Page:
“…and then he graded only that section of the paper.”
Ron and Harry shared a look. “On the train, Hermione mentioned how long her paper was for Snape,” Ron admitted. “And it was really long.”
“Then that’s probably why…”
“…Snape failed her.”
“So what happened to that student? Did he ever get his grade changed?” Lavender asked.
“Ah lass, no. He went to the Headmaster…”
“… and the Headmaster agreed with Snape…”
“….Then he turned to the Board of Governors…”
“… and they too sided with Snape.”
“They explained their reasons...”
“…and how the student was wrong…”
“…but he didn’t listen.”
“He continued to handing in more than required…”
“..and he kept failing potions homework.”
“And he kept complaining to anyone who would listen…”
“…until almost everyone learned to avoid him.”
“So what happened?” Dean demanded. “Did he ever learn for follow instructions?”
“Well… kind of…”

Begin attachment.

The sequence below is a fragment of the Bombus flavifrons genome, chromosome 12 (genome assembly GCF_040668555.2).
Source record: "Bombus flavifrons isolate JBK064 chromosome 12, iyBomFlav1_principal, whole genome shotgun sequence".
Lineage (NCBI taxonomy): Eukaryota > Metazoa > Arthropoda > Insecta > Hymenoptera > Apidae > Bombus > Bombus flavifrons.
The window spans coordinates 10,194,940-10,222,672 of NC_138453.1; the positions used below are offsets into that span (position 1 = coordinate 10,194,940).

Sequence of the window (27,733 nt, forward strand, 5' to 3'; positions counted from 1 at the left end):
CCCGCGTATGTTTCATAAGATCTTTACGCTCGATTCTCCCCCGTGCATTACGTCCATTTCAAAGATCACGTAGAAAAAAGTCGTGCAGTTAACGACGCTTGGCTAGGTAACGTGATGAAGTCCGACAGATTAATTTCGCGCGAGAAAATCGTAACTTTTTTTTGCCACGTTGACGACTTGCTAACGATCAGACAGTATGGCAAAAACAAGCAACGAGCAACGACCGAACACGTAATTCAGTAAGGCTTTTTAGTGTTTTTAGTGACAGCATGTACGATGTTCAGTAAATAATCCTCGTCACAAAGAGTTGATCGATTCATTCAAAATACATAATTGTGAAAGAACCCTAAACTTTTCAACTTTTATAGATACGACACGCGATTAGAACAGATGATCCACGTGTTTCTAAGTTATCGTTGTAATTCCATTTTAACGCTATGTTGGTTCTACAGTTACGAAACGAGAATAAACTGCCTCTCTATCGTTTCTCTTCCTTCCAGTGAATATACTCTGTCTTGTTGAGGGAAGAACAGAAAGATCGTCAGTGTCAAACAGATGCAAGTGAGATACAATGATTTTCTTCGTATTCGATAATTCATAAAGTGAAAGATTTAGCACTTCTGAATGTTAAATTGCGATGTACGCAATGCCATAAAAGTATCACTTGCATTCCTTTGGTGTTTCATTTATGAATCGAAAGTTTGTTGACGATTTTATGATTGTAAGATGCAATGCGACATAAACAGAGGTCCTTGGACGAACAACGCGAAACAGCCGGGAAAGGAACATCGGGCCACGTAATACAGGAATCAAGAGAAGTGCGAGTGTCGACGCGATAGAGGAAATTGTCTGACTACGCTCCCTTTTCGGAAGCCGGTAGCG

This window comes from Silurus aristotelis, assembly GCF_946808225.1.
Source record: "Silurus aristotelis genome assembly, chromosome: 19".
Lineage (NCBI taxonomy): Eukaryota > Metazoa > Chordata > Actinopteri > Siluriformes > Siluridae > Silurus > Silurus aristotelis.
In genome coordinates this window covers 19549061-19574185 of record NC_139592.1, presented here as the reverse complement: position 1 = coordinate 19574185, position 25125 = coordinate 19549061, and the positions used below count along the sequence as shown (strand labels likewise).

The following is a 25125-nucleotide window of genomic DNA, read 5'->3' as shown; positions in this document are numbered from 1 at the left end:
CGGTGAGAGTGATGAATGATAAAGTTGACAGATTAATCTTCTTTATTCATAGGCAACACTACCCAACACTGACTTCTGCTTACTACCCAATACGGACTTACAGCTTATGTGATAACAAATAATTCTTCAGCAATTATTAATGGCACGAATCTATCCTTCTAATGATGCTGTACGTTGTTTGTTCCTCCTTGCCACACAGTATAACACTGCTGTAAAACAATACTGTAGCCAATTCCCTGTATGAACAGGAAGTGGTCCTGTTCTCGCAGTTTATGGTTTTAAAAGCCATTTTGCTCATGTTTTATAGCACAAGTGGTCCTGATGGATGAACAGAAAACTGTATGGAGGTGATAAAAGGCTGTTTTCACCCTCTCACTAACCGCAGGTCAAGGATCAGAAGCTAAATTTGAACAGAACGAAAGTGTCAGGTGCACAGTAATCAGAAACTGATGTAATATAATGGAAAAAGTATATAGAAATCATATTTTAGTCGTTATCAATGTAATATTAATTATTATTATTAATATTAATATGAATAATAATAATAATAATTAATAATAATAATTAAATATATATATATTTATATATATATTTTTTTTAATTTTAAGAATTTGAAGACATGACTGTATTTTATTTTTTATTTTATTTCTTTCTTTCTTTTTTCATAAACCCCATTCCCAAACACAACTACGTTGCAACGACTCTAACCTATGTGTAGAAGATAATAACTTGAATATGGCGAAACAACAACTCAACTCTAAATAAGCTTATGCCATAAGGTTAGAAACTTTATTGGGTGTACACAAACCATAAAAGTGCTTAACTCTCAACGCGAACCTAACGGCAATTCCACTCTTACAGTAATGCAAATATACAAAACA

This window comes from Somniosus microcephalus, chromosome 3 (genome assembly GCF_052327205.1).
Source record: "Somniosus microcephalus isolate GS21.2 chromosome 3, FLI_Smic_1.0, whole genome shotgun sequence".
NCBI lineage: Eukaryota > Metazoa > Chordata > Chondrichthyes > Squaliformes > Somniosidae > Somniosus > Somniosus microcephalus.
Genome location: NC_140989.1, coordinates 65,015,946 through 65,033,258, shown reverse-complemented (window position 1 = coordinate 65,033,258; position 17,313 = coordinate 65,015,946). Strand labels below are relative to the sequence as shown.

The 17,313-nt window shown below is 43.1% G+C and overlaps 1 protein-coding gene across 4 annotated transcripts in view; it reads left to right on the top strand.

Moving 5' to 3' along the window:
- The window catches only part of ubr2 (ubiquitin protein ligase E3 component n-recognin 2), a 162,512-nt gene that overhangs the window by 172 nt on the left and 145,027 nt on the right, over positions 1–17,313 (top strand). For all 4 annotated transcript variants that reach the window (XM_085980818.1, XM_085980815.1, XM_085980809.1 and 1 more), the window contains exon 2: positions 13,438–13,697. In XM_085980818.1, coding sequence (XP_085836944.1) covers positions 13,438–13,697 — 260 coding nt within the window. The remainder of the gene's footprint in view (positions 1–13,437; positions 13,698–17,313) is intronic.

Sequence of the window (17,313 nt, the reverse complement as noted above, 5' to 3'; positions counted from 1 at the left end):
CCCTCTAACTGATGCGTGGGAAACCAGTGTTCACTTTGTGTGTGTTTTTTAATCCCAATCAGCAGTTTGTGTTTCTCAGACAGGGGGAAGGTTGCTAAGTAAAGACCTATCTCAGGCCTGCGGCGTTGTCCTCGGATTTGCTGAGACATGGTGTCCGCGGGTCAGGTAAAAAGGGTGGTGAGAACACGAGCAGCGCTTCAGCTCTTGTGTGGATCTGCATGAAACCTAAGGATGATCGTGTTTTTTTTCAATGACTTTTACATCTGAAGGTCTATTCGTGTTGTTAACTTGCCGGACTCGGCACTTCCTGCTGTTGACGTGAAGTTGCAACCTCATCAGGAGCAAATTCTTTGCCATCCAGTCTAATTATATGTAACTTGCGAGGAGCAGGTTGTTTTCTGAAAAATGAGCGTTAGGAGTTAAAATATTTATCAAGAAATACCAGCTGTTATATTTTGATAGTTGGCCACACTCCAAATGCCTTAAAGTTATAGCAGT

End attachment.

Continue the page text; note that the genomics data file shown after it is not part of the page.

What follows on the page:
“They contacted his parents about him failing potions…”
“… and they were less than pleased.”
“Heard his mother smacked him across of the head…”
“… and called him a dumb-ass…”
“… and that he knows better.”
Ron snorted. “It was Percy, wasn’t it. The git.”
“It would fit him,” one of the twins said as he turns toward the other twin.
The other twin mirrors the first twin’s actions, “Yes, it does fit him.”
Both of the twins turned to Ron. “But it’s not,” they said together.
Lavender snorted. “So Hermione screwed up, didn’t follow Snape’s directions and therefore failed the homework,” she summed up what happen. “And knowing Hermione she turned to McGonagall and she agreed with Snape so Hermione is probably up in the dorms writing a letter to the Headmaster and the school board about the whole mess instead of admitting her screw up.”
“That was rather… catty,” Parvati stated.
“Meow,” Lavender replied before turning to the boys of Gryffindor and saying. “Look I know Hermione is smart and that she practically remembers everything she has ever read but somedays she’s dumber than box of rocks. I know that she looks down upon Parvati and me for caring about things other than schoolwork or books but at least. We know how to balance our schoolwork and our personal. We won’t be a burnt out wreck when we're 30 wonder were our lives went wrong.”
“Plus we know how to follow instructions,” Parvati chimed in.
The older students, who had been gathered around, nodded their heads in agreement.
Harry sighed as he ran his hand through his hair. “I’m not disagreeing with you but what do you expect me to do?”